How to Fight Off Foliar Diseases of Cyclamen
As the weather begins the slow slide into the darker and more humid conditions of fall and winter, cyclamen crops require extra attention. Cyclamen benefit from the cooler temperatures after a summer of high temperature stress, but, as the crop canopy fills in, the increase in humidity poses challenges. Specifically, foliar diseases can become more common at this stage of the crop.
Botrytis can gain a foothold during the fall and winter due to the dense plant canopy. Look for gray, fuzzy growth under the canopy. Under high disease pressure, petioles and developing flower stalks can be girdled near the corm. Flower damage shows as darkly pigmented areas or dark spotting on the petals. To help keep Botrytis at bay, remove senesced leaves and flowers, increase airflow and, to the extent possible, keep the relative humidity in check.
Over-fertilization can predispose plants to foliar diseases, as well as crown and root rots. Keep close tabs on soil EC levels and leach if needed to keep EC levels below 1.25 via the saturated paste method. Many cyclamen growers rely on calcium nitrate and potassium nitrate as the backbone of their cyclamen fertilizer program. Consult your supplier for detailed nutritional advice regarding cyclamen production.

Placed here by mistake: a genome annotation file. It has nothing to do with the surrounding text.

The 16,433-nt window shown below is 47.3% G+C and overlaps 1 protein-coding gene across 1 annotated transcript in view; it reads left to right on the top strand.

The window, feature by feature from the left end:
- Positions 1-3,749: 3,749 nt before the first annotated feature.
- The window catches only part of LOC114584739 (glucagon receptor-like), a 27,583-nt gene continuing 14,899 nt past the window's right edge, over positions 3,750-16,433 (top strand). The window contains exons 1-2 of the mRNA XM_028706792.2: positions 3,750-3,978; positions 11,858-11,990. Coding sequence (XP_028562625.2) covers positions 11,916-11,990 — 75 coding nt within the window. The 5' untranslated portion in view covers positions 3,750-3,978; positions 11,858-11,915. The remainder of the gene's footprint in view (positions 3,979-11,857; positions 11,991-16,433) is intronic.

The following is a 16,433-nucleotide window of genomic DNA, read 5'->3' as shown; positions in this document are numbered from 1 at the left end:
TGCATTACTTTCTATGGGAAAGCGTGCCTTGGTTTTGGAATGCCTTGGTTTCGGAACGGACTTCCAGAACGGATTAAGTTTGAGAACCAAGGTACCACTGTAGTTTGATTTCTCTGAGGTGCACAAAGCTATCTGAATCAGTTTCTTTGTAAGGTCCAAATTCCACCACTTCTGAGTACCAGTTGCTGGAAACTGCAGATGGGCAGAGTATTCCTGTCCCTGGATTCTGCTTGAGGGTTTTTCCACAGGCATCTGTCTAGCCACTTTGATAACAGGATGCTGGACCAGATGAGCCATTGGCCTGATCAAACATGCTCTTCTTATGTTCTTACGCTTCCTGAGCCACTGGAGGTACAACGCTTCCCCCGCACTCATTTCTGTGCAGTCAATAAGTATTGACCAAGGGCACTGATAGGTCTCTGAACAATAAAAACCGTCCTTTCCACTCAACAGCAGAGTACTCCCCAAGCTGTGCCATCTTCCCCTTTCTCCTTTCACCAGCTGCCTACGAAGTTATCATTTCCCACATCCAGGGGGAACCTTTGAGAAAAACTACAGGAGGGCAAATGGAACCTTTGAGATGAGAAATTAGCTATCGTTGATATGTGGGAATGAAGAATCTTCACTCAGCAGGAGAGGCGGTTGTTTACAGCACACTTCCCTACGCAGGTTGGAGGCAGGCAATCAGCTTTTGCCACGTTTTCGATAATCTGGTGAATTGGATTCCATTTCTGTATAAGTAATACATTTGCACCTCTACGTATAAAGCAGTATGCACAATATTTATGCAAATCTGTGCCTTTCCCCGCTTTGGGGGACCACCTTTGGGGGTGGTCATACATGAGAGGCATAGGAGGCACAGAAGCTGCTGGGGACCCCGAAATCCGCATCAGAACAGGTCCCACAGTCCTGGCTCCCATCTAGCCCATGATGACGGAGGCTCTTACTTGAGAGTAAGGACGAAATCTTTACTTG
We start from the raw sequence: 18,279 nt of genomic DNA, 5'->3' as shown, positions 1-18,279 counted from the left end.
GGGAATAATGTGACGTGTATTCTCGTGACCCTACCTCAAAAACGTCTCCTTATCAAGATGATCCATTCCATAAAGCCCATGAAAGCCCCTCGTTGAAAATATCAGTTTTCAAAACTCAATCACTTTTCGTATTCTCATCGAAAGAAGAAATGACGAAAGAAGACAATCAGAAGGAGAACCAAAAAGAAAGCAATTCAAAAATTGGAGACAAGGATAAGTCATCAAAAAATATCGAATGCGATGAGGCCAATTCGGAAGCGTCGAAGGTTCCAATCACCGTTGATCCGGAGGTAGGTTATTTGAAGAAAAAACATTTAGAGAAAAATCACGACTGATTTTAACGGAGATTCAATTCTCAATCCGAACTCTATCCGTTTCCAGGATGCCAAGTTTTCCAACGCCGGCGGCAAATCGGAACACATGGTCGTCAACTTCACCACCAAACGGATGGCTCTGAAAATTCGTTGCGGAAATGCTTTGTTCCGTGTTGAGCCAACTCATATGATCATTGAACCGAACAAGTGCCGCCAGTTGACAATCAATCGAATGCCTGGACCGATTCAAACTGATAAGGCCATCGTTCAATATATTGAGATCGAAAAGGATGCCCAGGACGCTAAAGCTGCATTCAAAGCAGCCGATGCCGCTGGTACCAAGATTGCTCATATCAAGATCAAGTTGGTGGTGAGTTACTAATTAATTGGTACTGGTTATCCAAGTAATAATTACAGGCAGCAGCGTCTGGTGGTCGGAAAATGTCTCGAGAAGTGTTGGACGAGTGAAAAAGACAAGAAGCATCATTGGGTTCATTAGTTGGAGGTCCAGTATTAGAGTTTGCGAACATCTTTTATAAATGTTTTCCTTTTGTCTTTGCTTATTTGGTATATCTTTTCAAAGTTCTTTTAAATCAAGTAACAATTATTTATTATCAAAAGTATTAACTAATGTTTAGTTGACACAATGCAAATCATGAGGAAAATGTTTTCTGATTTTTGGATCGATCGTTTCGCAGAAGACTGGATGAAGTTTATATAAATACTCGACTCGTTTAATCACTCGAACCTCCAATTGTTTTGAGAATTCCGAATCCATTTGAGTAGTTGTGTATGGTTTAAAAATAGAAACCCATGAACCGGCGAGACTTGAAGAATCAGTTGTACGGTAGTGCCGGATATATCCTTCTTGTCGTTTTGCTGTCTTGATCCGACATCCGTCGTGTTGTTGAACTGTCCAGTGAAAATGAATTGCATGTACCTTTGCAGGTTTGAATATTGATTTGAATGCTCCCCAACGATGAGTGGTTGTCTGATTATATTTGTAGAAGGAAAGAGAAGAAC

Fungicides are often needed to augment even the best cultural practices. Resistance is a significant issue when it comes to Botrytis, so take advantage of the chart in this article that sorts effective fungicides by mode of action.
Unfortunately, Botrytis isn’t the only foliar disease cyclamen growers need to prepare for. Two anthracnose diseases also affect cyclamen. The less serious Colletotrichum causes small brown spots on leaves; the more serious Gleosporium (Cryptocline) attacks young petioles, with distinctive drying and malformation of the young tissue. Gleosporium can also attack older tissue and flower buds, resulting in drying and distortion. The cultural techniques discussed for Botrytis will also be helpful here. In some cases, fungicides that control Botrytis are also effective against anthracnose diseases. Consult the chart for assistance in sorting through the available options.
Pictured: Impatiens Necrotic Spot Virus on cyclamen.
Viruses can produce distinct foliar symptoms that can be confused with other foliar problems. The thrips-transmitted tospoviruses INSV and TMSV both occur in cyclamen. Watch for ring spots, mosaic patterns, atypical leaf coloration (yellow, bronze or brown) and distortion. Should you discover any of these symptoms during your scouting efforts, discard affected plants immediately and work to control thrips. Your supplier can advise regarding biocontrol options, as well as insecticides that have shown good plant safety on cyclamen.
Always read and follow the pesticide label. Products other than those mentioned may also be safe and effective. GT
Rick Yates is GGSPro Technical Support Manager for Griffin. He can be reached at email@example.com.